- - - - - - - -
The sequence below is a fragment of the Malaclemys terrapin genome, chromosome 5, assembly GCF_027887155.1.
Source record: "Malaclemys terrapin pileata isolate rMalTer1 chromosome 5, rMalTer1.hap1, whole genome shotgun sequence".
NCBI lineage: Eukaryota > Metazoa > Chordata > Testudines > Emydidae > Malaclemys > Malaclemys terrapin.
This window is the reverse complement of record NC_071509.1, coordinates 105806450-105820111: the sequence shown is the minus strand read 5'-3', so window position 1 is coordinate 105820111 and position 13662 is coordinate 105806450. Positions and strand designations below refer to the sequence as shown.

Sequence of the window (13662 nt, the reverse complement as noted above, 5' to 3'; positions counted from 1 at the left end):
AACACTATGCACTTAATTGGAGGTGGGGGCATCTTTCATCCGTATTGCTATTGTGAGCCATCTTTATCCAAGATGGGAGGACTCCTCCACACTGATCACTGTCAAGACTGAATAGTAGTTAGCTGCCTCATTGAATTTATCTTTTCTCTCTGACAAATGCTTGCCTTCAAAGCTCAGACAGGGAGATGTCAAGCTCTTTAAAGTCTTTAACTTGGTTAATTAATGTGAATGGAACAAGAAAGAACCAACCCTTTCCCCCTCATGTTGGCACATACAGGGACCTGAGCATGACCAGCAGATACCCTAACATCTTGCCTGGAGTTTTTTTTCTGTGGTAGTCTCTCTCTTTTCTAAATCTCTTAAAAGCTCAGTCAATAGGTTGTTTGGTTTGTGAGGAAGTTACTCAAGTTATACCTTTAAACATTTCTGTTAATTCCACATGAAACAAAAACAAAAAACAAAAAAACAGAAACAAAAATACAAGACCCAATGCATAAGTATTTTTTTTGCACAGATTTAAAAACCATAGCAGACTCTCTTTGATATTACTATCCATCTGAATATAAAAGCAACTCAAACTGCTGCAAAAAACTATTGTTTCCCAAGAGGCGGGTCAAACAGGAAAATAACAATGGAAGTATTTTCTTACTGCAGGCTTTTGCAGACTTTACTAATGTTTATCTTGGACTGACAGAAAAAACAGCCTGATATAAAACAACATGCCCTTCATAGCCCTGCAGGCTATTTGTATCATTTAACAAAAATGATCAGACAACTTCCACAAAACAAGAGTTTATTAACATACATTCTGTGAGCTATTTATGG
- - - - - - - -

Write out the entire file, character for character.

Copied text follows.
The sequence below is a fragment of the Malaclemys terrapin genome, chromosome 5, assembly GCF_027887155.1.
Source record: "Malaclemys terrapin pileata isolate rMalTer1 chromosome 5, rMalTer1.hap1, whole genome shotgun sequence".
NCBI lineage: Eukaryota > Metazoa > Chordata > Testudines > Emydidae > Malaclemys > Malaclemys terrapin.
This window is the reverse complement of record NC_071509.1, coordinates 105806450-105820111: the sequence shown is the minus strand read 5'-3', so window position 1 is coordinate 105820111 and position 13662 is coordinate 105806450. Positions and strand designations below refer to the sequence as shown.

Sequence of the window (13662 nt, the reverse complement as noted above, 5' to 3'; positions counted from 1 at the left end):
AACACTATGCACTTAATTGGAGGTGGGGGCATCTTTCATCCGTATTGCTATTGTGAGCCATCTTTATCCAAGATGGGAGGACTCCTCCACACTGATCACTGTCAAGACTGAATAGTAGTTAGCTGCCTCATTGAATTTATCTTTTCTCTCTGACAAATGCTTGCCTTCAAAGCTCAGACAGGGAGATGTCAAGCTCTTTAAAGTCTTTAACTTGGTTAATTAATGTGAATGGAACAAGAAAGAACCAACCCTTTCCCCCTCATGTTGGCACATACAGGGACCTGAGCATGACCAGCAGATACCCTAACATCTTGCCTGGAGTTTTTTTTCTGTGGTAGTCTCTCTCTTTTCTAAATCTCTTAAAAGCTCAGTCAATAGGTTGTTTGGTTTGTGAGGAAGTTACTCAAGTTATACCTTTAAACATTTCTGTTAATTCCACATGAAACAAAAACAAAAAACAAAAAAACAGAAACAAAAATACAAGACCCAATGCATAAGTATTTTTTTTGCACAGATTTAAAAACCATAGCAGACTCTCTTTGATATTACTATCCATCTGAATATAAAAGCAACTCAAACTGCTGCAAAAAACTATTGTTTCCCAAGAGGCGGGTCAAACAGGAAAATAACAATGGAAGTATTTTCTTACTGCAGGCTTTTGCAGACTTTACTAATGTTTATCTTGGACTGACAGAAAAAACAGCCTGATATAAAACAACATGCCCTTCATAGCCCTGCAGGCTATTTGTATCATTTAACAAAAATGATCAGACAACTTCCACAAAACAAGAGTTTATTAACATACATTCTGTGAGCTATTTATGG